There is a commonly held belief which states that giving up one vice leads to indulging more in the others. For example, one might believe that someone who is trying to quit smoking is likely to drink more to compensate. However, new research shows that this may not necessarily be the case.
In fact, a new study conducted at University College London shows that the exact opposite may be true. When analyzing the drinking habits of participants who were trying to quit smoking, the researchers actually reported lower levels of alcohol consumption.
“These results go against the commonly held view that people who stop smoking tend to drink more to compensate. It’s possible that they are heeding advice to try to avoid alcohol because of its link to relapse,” said lead author Jamie Brown.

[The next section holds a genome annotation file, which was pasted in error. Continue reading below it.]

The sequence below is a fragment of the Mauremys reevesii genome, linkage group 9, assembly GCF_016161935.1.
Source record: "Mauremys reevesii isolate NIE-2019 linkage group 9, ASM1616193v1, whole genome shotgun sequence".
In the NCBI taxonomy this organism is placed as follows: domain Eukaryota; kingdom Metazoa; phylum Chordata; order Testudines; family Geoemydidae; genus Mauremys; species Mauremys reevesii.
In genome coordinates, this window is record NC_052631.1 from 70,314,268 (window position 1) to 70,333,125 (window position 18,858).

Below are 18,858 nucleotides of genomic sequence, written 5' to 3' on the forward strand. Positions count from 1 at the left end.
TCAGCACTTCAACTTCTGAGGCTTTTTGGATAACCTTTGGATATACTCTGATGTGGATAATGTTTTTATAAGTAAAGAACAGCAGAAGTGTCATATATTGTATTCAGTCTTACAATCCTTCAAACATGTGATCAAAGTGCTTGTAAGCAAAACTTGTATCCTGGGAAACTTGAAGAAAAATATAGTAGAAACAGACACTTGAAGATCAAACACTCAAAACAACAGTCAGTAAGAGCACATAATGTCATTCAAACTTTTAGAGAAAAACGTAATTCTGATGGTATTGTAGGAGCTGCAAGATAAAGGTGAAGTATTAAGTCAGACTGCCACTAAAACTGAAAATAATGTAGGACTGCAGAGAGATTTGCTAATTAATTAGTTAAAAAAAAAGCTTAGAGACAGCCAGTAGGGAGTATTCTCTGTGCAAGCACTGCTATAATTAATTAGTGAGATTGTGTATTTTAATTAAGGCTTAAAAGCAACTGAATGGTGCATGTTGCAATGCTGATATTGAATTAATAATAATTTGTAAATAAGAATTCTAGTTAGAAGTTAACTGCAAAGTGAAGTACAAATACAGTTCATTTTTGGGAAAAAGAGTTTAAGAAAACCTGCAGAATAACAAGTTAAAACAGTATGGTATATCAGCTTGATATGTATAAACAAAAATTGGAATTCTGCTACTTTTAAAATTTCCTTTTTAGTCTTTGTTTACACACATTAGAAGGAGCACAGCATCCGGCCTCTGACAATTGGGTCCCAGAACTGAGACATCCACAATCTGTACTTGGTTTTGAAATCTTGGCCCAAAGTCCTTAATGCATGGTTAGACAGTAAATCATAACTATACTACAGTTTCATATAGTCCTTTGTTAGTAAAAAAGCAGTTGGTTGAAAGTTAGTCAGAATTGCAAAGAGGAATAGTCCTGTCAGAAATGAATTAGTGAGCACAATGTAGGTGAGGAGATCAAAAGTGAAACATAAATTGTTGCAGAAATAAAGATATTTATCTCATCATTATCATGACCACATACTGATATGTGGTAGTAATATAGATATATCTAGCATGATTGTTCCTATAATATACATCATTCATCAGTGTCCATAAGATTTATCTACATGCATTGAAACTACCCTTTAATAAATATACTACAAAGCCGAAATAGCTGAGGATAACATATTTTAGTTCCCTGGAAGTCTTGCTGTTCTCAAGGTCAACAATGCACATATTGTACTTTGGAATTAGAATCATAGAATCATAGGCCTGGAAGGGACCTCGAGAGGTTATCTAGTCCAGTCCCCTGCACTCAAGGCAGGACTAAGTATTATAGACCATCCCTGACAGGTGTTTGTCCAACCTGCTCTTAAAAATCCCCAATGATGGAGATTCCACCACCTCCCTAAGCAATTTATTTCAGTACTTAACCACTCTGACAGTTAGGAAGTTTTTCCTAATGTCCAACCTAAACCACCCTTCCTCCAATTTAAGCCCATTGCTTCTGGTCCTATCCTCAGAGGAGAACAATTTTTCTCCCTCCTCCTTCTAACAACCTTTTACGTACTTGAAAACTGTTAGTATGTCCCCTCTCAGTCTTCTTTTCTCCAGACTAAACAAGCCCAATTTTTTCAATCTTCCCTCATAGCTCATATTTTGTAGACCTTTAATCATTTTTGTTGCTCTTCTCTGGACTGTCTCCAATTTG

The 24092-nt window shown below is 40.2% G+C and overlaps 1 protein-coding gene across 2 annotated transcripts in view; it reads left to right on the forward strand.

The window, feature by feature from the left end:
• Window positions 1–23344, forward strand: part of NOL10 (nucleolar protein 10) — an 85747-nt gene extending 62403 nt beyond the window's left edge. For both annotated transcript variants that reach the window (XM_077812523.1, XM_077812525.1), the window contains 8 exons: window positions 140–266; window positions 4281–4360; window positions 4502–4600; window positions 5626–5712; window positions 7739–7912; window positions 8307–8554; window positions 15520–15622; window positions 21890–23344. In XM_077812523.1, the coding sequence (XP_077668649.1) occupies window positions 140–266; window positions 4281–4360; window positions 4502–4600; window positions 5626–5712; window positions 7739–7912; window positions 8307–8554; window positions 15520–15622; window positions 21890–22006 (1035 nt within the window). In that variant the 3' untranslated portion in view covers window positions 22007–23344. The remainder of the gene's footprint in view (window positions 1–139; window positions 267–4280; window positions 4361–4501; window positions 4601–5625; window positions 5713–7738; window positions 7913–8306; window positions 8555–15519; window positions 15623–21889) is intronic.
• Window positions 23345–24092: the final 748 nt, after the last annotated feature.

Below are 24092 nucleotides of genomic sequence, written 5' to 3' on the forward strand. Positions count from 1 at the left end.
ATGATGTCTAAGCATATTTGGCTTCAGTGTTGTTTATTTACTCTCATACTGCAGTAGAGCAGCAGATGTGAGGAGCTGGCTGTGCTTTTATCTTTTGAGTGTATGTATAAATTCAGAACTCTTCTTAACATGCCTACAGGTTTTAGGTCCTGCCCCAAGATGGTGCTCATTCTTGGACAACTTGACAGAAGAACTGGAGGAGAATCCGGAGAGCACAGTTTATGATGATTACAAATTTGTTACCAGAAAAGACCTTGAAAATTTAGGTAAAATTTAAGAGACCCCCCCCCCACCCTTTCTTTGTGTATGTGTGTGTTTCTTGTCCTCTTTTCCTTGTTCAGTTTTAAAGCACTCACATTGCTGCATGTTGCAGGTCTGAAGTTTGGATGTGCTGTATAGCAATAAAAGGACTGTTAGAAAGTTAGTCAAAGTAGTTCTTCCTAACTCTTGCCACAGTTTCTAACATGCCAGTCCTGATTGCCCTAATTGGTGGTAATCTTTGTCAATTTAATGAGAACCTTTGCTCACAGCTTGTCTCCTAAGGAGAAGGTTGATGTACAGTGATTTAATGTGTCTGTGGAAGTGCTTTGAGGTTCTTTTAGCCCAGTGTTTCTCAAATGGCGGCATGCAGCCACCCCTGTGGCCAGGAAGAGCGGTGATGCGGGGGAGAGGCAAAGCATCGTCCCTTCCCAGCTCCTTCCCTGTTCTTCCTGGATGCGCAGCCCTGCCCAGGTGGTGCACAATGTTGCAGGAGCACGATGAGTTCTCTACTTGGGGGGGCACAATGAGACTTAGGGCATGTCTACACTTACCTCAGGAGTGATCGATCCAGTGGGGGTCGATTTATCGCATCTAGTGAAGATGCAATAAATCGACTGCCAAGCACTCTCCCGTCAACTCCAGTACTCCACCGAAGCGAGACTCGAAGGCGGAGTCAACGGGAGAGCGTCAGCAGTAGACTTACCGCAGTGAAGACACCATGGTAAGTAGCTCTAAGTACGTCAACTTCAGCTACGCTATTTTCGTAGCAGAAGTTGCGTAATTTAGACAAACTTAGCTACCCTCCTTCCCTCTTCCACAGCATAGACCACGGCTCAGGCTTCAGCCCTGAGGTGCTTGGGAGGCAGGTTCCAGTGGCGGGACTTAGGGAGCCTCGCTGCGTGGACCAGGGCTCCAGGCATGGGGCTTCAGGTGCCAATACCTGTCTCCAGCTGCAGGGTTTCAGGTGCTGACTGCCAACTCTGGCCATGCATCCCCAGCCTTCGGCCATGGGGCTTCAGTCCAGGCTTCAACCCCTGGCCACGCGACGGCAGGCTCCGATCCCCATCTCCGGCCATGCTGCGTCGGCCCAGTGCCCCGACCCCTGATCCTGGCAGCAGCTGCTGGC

The study utilized nearly 6,300 participants who had reported smoking between March 2014 and September 2015 in the UK. Of those participants, 144 additionally reported that they had begun an attempt to quit smoking in the week leading up to the survey.
Participants completed a questionnaire called the Alcohol Use Disorders Identification Test, which was then cross-checked by researchers across all adults in England. The drinking habits of participants were scored as either “light” or “heavy” based on the answers they gave.
The researchers found that participants who were attempting to quit smoking were more likely to be classified as “light drinkers” compared to other participants who were not attempting to quit. While the findings will need to be confirmed by future research, it does provide some evidence that those looking to quit smoking may not necessarily face increased risk of alcohol abuse.